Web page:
What about the American Constitution?
The American Constitution is the oldest written constitution in continual use. The hope of those who framed it was that Americans might be the rare exception as a people who might “[establish] good government from reflection and choice” rather than “depend, for their political constitutions, on accident and force.” (Federalist 1). Speaking to the aspirational nature of the Constitution, Lincoln described the Constitution as making possible the ideal of “liberty for all” as expressed in the Declaration of Independence. The Constitution is a frame of silver, meant to adorn and protect the apple of gold, the possibility of freedom and hope and prosperity for all Americans.
While the Constitution certainly has aspirational language in its preamble, it reflects principles and assumptions about human nature in its procedures and even in its seemingly “small politics” restrictions. The Constitution includes general language about equal protection of the laws, due process, and the free exercise of religion—all of which require interpretation and application— as well as very specific and rather straightforward prohibitions of titles of nobility and government-mandated guest rooms in private homes for soldiers. All of its provisions, and the changes that have been made since its adoption, make claims about who we are, what political convictions are near-sacrosanct, what is arguable, and how we settle those arguments.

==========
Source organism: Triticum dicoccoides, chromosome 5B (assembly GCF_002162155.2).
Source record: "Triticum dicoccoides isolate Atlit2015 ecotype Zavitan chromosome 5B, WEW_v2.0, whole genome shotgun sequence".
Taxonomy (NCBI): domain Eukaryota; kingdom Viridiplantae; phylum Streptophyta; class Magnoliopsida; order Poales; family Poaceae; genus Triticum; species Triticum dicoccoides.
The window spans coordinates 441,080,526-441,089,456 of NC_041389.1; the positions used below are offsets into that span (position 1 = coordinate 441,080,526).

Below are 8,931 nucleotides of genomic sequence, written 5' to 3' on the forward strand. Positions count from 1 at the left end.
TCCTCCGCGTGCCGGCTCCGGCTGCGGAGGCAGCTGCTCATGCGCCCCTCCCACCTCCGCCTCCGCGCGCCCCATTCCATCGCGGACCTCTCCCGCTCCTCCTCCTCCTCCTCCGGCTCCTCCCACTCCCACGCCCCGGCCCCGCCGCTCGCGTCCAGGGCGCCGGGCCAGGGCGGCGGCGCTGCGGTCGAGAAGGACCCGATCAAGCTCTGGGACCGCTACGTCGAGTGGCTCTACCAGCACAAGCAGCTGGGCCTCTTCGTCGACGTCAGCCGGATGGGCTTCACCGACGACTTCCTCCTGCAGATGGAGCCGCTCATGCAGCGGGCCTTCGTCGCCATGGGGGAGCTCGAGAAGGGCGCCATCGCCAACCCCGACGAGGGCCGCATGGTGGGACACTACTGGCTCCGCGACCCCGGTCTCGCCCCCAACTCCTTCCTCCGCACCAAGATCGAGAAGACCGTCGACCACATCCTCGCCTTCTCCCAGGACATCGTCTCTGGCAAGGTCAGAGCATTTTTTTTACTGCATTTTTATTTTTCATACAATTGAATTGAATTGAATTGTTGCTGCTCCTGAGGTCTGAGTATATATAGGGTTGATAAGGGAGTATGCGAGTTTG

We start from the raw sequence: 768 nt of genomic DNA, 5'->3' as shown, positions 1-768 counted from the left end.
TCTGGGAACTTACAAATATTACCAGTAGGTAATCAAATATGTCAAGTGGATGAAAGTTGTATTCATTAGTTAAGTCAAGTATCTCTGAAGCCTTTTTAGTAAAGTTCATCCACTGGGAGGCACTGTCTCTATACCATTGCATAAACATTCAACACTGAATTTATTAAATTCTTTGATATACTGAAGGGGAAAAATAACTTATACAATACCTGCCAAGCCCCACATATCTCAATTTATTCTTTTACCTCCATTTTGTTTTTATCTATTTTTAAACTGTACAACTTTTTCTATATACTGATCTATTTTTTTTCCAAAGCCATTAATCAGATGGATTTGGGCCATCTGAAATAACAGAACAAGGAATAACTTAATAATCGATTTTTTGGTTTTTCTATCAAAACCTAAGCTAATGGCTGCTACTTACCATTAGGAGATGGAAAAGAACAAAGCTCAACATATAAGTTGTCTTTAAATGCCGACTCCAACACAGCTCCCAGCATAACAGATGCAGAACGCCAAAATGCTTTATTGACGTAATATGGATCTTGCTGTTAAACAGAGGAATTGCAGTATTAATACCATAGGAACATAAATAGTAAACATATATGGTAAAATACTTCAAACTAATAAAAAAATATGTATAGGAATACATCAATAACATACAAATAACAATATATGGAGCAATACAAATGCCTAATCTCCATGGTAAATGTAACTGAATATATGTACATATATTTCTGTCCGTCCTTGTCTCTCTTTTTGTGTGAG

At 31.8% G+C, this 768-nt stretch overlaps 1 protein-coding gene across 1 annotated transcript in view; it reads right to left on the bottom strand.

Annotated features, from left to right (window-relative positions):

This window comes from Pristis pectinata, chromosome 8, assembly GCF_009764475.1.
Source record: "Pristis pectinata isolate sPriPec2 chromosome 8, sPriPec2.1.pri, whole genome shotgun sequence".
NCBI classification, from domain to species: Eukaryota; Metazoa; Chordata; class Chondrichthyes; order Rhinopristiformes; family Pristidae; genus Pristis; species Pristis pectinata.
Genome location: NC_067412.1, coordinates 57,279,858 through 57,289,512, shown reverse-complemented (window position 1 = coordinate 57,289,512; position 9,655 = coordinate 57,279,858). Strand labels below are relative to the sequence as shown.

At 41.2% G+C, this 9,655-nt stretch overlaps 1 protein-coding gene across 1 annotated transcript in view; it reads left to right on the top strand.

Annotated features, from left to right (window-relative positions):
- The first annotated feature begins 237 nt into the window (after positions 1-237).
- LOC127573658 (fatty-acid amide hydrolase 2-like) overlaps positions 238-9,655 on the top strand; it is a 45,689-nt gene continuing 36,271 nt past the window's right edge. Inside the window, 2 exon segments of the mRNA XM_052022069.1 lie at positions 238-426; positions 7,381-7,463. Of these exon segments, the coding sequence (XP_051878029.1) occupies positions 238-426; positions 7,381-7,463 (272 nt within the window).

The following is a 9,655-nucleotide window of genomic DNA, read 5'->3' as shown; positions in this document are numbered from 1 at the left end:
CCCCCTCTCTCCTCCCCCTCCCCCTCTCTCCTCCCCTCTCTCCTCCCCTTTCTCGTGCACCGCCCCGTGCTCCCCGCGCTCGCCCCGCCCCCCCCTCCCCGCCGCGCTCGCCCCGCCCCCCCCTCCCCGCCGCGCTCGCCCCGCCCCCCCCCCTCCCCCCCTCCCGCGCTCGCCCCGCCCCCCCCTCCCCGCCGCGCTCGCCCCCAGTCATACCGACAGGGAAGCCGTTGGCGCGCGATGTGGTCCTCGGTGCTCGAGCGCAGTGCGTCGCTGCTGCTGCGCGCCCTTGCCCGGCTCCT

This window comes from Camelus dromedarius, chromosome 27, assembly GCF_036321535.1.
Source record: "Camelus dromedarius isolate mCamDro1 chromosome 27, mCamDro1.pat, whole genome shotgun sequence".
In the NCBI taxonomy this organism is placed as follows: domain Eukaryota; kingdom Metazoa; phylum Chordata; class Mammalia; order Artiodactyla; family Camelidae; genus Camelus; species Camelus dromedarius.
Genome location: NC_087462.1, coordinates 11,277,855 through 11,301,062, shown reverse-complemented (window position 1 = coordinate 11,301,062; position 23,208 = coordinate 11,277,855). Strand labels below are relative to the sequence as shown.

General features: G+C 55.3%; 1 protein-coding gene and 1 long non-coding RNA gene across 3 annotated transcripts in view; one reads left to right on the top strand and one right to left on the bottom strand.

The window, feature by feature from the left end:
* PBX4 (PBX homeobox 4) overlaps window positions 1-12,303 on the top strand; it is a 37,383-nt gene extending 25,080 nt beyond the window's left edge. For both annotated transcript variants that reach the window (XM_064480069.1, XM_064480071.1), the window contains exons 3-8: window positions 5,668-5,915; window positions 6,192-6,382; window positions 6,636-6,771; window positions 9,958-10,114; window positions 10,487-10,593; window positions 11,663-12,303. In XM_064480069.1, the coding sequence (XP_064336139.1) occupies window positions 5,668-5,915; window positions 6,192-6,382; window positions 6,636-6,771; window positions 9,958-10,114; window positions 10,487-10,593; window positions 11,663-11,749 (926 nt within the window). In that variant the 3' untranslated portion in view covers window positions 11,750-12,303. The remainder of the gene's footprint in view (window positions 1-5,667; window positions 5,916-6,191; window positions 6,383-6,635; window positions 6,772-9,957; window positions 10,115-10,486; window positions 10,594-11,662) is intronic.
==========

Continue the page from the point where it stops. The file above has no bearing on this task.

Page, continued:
I want to make three observations about what the Constitution sets up with regard to these arrangements and the making of public policy. First, the Constitution creates a federal government with delegated powers while recognizing that the states have “police powers”. While still recognized in theory if often ignored in practice, the doctrine of delegated powers means that the federal government is not authorized to act unless the action can be legitimately tied to some constitutional provision. This doctrine is why Thomas Jefferson agonized over whether he had the warrant to make the Louisiana Purchase, and it is why Lincoln’s Emancipation Proclamation was tied to his constitutional identity as commander-in-chief. States, on the other hand, can act for the sake of health, safety, and morals without an express constitutional warrant. In short, the federal government cannot do anything without express permission and the states can act freely except where explicitly forbidden. This division of power reflects the conviction that the federal government should be tied to what the people’s representatives have explicitly ratified in the written Constitution. Anything not mentioned in the Constitution is reserved for the states and the people. This was not a controversial aspect but an indispensable part of the rationale for the Constitution, and it was so important they hammered the point home in the ninth and tenth amendments.